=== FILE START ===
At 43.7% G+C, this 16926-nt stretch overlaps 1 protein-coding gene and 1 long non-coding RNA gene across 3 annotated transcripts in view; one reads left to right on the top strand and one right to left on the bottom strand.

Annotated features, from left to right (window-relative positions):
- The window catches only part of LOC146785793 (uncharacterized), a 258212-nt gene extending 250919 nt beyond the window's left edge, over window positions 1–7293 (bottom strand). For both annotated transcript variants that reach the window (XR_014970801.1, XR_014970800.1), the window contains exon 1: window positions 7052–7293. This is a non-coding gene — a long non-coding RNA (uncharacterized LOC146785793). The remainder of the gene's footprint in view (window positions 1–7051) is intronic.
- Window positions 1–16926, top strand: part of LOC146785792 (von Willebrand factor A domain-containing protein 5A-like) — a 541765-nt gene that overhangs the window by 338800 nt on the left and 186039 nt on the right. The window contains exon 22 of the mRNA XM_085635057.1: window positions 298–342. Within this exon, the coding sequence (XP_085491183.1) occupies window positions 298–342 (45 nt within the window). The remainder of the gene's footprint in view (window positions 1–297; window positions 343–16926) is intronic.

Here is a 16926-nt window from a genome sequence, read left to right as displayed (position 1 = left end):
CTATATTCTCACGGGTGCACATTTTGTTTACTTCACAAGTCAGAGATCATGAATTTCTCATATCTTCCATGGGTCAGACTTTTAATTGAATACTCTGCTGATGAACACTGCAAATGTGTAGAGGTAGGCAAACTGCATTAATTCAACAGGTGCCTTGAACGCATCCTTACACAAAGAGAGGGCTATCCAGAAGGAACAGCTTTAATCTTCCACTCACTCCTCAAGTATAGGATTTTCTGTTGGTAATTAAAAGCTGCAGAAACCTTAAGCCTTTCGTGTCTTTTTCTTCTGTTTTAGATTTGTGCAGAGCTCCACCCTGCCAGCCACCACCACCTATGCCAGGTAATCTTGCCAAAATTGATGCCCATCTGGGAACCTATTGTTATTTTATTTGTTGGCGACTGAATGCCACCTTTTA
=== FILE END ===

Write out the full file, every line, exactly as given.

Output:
At 43.7% G+C, this 16926-nt stretch overlaps 1 protein-coding gene and 1 long non-coding RNA gene across 3 annotated transcripts in view; one reads left to right on the top strand and one right to left on the bottom strand.

Annotated features, from left to right (window-relative positions):
- The window catches only part of LOC146785793 (uncharacterized), a 258212-nt gene extending 250919 nt beyond the window's left edge, over window positions 1–7293 (bottom strand). For both annotated transcript variants that reach the window (XR_014970801.1, XR_014970800.1), the window contains exon 1: window positions 7052–7293. This is a non-coding gene — a long non-coding RNA (uncharacterized LOC146785793). The remainder of the gene's footprint in view (window positions 1–7051) is intronic.
- Window positions 1–16926, top strand: part of LOC146785792 (von Willebrand factor A domain-containing protein 5A-like) — a 541765-nt gene that overhangs the window by 338800 nt on the left and 186039 nt on the right. The window contains exon 22 of the mRNA XM_085635057.1: window positions 298–342. Within this exon, the coding sequence (XP_085491183.1) occupies window positions 298–342 (45 nt within the window). The remainder of the gene's footprint in view (window positions 1–297; window positions 343–16926) is intronic.

Here is a 16926-nt window from a genome sequence, read left to right as displayed (position 1 = left end):
CTATATTCTCACGGGTGCACATTTTGTTTACTTCACAAGTCAGAGATCATGAATTTCTCATATCTTCCATGGGTCAGACTTTTAATTGAATACTCTGCTGATGAACACTGCAAATGTGTAGAGGTAGGCAAACTGCATTAATTCAACAGGTGCCTTGAACGCATCCTTACACAAAGAGAGGGCTATCCAGAAGGAACAGCTTTAATCTTCCACTCACTCCTCAAGTATAGGATTTTCTGTTGGTAATTAAAAGCTGCAGAAACCTTAAGCCTTTCGTGTCTTTTTCTTCTGTTTTAGATTTGTGCAGAGCTCCACCCTGCCAGCCACCACCACCTATGCCAGGTAATCTTGCCAAAATTGATGCCCATCTGGGAACCTATTGTTATTTTATTTGTTGGCGACTGAATGCCACCTTTTA